Design a la Downton Abbey-ish

At Svaneholm Castle in south of Sweden you will now be able to enjoy beautiful designs a la Downton Abbey. The cloths were owned by Swedish ladies that have lived at the castle between 1860 to 1947. The cloths were bought in Copenhagen and Stockholm, for example the M. Bendix. The castle and its surroundings are beautiful and the exhibition nice. Don’t miss out if you have the opportunity.

What happens in Sweden?

The 6th of June is Sweden’s National Day. We’re in many ways a quite humble people – quiet, avoiding arguments and well educated. Today however we are allowed to really celebration our country. We don’t do it with patriotism, more with a nice day with friends and family, with music and dance and good food. 

I don’t very often look back in a nostalgic way but when it comes to fashion it’s fun. There’s so much to explore and lot of the traditional cloths and colours return in a modern touch. The skirt above is from the 1970th made by Katja Geiger, one of Sweden’s first successful designers. The print makes me think of a Swedish summer day in June, like the National Day.

Art & Fashion 

 Philip Treacy for Alexander McQueen 2008, photo from the book Art/Fashion in the 21st Century by Michelle Oakley Smith and Alison Kubler

Fashion today may in many ways be seen as contemporary art. They’re both comercial. Designers as well as ‘ordinary’ artists may see their work being sold in the secondary market many times.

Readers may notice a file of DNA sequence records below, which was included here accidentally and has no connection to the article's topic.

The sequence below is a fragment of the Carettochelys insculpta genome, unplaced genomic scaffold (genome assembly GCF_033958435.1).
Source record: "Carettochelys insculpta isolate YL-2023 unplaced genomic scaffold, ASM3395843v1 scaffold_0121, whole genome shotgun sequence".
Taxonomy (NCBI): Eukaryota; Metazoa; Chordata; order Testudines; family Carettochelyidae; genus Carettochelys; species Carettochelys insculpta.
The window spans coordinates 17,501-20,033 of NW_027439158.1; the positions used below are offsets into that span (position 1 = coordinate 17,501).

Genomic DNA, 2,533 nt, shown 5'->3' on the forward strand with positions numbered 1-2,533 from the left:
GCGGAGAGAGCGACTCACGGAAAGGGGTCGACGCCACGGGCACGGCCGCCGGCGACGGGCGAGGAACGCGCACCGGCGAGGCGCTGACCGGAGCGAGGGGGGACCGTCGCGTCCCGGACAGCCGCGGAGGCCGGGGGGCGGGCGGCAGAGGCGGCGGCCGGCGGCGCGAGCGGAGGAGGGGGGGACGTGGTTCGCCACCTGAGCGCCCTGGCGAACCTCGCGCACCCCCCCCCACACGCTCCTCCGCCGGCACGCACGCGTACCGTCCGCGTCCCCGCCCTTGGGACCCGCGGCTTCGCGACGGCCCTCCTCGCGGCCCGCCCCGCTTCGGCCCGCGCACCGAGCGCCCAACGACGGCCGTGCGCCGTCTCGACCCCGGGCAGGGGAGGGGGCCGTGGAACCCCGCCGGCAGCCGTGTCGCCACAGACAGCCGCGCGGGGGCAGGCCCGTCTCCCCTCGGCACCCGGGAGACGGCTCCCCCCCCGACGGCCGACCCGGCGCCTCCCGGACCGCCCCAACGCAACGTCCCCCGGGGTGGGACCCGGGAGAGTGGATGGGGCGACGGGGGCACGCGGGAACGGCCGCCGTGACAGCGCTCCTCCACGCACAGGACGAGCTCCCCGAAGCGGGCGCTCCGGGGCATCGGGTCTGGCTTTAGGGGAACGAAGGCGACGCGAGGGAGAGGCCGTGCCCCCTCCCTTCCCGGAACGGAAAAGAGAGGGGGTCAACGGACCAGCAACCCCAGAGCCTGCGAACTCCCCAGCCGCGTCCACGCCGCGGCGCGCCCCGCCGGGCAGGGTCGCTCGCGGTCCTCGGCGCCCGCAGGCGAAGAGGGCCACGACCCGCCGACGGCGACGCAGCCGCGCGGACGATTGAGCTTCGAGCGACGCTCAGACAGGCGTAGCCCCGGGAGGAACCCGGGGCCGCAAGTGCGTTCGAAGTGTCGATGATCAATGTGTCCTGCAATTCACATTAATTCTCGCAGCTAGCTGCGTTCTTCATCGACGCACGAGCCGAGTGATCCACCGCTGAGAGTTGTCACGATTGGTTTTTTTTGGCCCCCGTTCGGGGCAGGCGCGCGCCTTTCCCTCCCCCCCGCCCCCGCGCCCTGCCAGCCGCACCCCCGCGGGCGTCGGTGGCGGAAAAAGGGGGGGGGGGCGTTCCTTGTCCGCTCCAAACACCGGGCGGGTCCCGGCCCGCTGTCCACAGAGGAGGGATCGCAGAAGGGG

Museums nowadays have exclusive exhibitions showing good art craft of design. Alexander McQueen was one of those great artists but he is not alone.

The Metropolitan Museum in New York is now showing fantastic art of fashion. The new exhibition ‘Rei Kawakubo/Comme des Garcons: Art of the In-Between’ is showing the world between fashion/art. I’m viewing the met website and I wish I could be there! It’s contemporary, wild, professional and beautiful. The wow-factor is high!

http://www.metmuseum.org

Art/Fashion in the 21st Century by Mitchell Oakley Smith and Alison Kubler  

Style with Grace Coddington, don’t miss out!

When I look at old Vogue magazines I keep admire the fantastic photos very much created by the ex Editor at the American Vogue, Grace Coddington. These photos are not only showing fashion, they all tell a story. 

Grace Coddington got famous in broader terms after the movie ‘The September Issue’. That’s when I heard about her and many with me. 

Grace Coddington was interviewed by Swedish Radio in the program Stil  (Style) a few weeks ago. The program is in both Swedish and English and you can therefore listen to it eventhough you may not speak Swedish. Don’t miss out! Stil P1 !

Great Company despite low Stock Price 

Part of a H&M advert in Swedish magazine Damernas Värld

The Business of Fashion recently launched their latest report of Best Companies to Work for in Fashion 2017. H&M was the 4th best company among 190. Before H&M there were Calvin Klein, Zalando, Cotton on Group and Nordstrom Inc. Pretty good I must say for a company who gets quite bad press from Swedish newspapers nowadays due to the stock price. Yes, the price has come down a lot but there are so much more with such global company who tries to do their thing in the sustainability issue. With H&M Foundation they highlight innovations and involvements that improve areas like education, water and equality around the world. Their perspective is for longterm and the work is serious. The fact that they are a popular company to work for makes it even more attractive. Forget about the stok price for short term.